On meeting with marine scientists in the UAE, I learned that the oceanography of the Iranian side of the Gulf is very different from the oceanography of the Arabian side. Along the Arabian side, from the mouth of the Shatt-al-Arab and Tigris-Euphrates on to the Straits of Hormuz, there is a constant pressure of sediment-laden waters against the shore. This pressure becomes greater along the southern coast of the Gulf, the coast of the UAE. The pressure is physically manifested in accumulations of crushed seashells. What follows here is a current version of what had been started 30 years ago. I intend to resubmit to Iraq, and to Iran, and to all the countries around the Gulf, with the potential for a closer-knit Gulf Cooperation Council. For now, this GCC works largely on petroleum and nuclear-fuel power. We of Ocean Earth would race forward with new but simple technologies, employing hundreds of thousands of now-unemployed youth. The chief aim is post-petroleum and post-dam energy production, superseding the huge dependence, in the Arab (and Israeli) world, on a very temporary source of wealth.
What was written in 1981 still holds. We will try to reach its goals again. What could trouble the FBI about these words?
As an ecological system, the Arabian Gulf is in jeopardy. Already overgrazing and desertification have, over centuries, desiccated most of the terrain, greatly reducing drainage and evaporation. Now, industrial pollutants and agricultural chemicals threaten biological existence in the Gulf. But if that biological existence were strong and manifold, the Gulf could sustain a substantial biogas, seaweed, and fisheries industry. If the lands sloping into the Gulf were comprehensively monitored and managed for diverse yields, they could be restored to pre-human productivity. The Basin could become a self-sufficient ecological and economic system. But land-use practices and resource-extraction practices bode ill for the Basin. The Arabian Gulf is in danger, and so are the peoples on its slopes.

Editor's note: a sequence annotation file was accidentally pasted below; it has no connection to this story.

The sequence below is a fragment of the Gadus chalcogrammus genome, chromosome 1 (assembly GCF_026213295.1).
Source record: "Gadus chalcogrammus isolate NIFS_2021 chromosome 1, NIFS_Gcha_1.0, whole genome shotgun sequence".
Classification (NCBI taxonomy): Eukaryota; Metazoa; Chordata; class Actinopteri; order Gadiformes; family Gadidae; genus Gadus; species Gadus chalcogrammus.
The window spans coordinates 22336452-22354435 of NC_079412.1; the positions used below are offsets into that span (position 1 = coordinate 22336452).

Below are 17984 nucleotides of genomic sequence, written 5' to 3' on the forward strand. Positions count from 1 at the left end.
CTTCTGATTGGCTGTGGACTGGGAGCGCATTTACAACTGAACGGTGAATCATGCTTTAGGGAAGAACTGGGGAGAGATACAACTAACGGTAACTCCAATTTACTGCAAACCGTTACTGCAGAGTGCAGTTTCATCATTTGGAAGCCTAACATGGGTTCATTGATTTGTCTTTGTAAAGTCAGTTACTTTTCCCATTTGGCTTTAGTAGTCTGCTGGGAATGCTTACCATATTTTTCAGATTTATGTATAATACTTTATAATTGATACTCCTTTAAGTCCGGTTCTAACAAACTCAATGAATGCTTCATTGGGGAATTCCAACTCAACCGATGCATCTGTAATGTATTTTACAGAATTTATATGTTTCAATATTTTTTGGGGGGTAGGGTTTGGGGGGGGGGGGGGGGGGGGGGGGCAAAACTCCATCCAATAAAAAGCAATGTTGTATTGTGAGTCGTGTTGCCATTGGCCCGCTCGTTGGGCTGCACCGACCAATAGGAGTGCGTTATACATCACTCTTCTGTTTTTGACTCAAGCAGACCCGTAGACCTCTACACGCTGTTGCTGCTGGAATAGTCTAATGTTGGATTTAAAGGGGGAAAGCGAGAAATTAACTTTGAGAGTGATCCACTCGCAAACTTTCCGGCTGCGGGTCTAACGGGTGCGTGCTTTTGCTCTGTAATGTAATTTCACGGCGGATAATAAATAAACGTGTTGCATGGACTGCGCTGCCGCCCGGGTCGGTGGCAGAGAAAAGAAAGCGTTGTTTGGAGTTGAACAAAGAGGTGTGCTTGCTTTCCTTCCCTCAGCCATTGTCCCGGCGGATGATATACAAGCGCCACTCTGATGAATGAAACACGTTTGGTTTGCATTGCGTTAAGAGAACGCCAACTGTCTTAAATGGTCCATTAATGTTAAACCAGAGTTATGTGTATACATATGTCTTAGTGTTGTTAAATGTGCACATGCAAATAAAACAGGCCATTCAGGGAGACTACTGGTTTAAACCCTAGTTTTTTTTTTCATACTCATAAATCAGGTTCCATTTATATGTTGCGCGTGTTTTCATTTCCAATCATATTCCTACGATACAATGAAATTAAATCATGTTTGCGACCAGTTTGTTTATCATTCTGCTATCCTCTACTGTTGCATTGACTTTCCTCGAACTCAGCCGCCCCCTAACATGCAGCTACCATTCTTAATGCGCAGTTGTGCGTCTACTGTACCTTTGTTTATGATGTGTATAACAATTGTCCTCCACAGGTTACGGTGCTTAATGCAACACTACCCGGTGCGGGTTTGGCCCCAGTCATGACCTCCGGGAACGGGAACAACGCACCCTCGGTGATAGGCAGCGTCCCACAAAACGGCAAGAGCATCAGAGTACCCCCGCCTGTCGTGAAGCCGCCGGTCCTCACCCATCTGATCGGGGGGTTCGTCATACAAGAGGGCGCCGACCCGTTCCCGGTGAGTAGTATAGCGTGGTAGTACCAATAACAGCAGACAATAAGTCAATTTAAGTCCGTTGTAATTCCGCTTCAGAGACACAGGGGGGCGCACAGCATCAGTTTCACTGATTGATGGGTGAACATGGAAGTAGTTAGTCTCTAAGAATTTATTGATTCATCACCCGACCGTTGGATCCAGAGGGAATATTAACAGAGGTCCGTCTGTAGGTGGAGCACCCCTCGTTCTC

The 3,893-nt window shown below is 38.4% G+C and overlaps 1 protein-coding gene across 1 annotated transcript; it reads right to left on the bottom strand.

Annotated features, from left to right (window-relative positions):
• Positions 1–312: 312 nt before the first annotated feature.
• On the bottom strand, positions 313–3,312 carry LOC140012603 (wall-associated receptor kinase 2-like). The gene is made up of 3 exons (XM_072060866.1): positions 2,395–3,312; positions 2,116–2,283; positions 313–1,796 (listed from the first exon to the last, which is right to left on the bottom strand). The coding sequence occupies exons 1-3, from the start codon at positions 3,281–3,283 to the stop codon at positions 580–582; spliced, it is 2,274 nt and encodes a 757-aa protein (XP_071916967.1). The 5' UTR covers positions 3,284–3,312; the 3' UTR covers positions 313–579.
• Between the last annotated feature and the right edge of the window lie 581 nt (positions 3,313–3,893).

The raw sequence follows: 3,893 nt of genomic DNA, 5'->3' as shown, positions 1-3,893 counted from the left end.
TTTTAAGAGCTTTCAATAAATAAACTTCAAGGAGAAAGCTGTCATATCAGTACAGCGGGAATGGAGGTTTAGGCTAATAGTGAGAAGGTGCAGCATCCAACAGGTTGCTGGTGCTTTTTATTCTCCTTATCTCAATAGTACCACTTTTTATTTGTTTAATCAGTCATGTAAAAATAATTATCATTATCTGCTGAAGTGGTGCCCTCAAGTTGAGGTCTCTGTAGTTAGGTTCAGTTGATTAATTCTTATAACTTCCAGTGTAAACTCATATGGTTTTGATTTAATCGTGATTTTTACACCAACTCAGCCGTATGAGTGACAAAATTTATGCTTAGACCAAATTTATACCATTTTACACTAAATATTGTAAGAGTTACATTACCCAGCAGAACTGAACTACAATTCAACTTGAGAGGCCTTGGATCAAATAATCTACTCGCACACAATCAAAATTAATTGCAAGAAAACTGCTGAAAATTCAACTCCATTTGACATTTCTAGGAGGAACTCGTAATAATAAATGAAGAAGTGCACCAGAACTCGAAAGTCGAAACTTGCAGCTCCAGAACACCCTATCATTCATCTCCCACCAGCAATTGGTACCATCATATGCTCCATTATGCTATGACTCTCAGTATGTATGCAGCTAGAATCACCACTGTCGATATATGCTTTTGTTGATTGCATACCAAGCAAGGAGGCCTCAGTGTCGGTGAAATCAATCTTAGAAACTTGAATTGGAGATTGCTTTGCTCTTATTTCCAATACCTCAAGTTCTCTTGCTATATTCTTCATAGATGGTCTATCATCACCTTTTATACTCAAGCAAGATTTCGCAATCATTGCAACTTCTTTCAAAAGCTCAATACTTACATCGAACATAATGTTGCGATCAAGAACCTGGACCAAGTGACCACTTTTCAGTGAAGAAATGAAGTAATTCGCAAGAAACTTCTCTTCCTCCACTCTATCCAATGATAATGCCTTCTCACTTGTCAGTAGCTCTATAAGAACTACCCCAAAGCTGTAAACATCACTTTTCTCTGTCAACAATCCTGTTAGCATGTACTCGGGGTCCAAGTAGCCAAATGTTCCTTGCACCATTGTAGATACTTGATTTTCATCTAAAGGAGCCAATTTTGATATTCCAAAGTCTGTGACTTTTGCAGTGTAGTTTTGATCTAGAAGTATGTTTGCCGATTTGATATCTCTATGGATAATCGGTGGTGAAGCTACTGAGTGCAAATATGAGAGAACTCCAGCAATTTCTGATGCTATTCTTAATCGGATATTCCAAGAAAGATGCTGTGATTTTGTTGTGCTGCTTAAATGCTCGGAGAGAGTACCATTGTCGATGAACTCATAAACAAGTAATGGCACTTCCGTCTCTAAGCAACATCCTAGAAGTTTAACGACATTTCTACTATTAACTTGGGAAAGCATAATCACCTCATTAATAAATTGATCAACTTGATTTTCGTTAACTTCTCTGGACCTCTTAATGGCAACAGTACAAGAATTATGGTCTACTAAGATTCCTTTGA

As aeronautical charts show, traces remain of the massive water structures built during the Iran-Iraq War. So, they could function again. Red here shows what could be rebuilt as waterways. Should something like that happen? Ecologists can decide. The Tigris and Euphrates would be pulled apart to receive inflows from the Karun-Karkheh and Wadi al-Batin on opposite flanks. This allows a flushing-out of the alluvia accumulated in the converging mouths of all four rivers. For armistice purposes, the zone between an eastward-placed channel of the Tigris and the current Iran-Iraq border, which separates two different time zones, could be given a name, and concept, from Dennis Oppenheim: Time Pocket.
At the mouth of the Wadi al Yuddayah in the UAE, I make cuts to reconnect the Gulf with salty depressions blocked off from the Gulf by … not sand, but crushed seashells. The Gulf is very alive: given the ambient temperature of 35-40 degrees Celcius, ideal for biomass fermentation to yield gas, one can expect a surfeit of hydrocarbons. Funded by the Kunstverein Heidelberg, 2008.
Near where underground freshwaters reach salty or brackish waters, and before those waters become salty too, one can build freshwater wallows. These could attract birds and insects. Upright cones create micro-habitat, and cages shelter birds. In concavities and holes, keratins from waste streams can be deposited. After a few seasons, vegetation builds up. These sites are linked with similar wallow-buildups along migratory flyways. Produced for Georg Kargl Fine Arts, Vienna.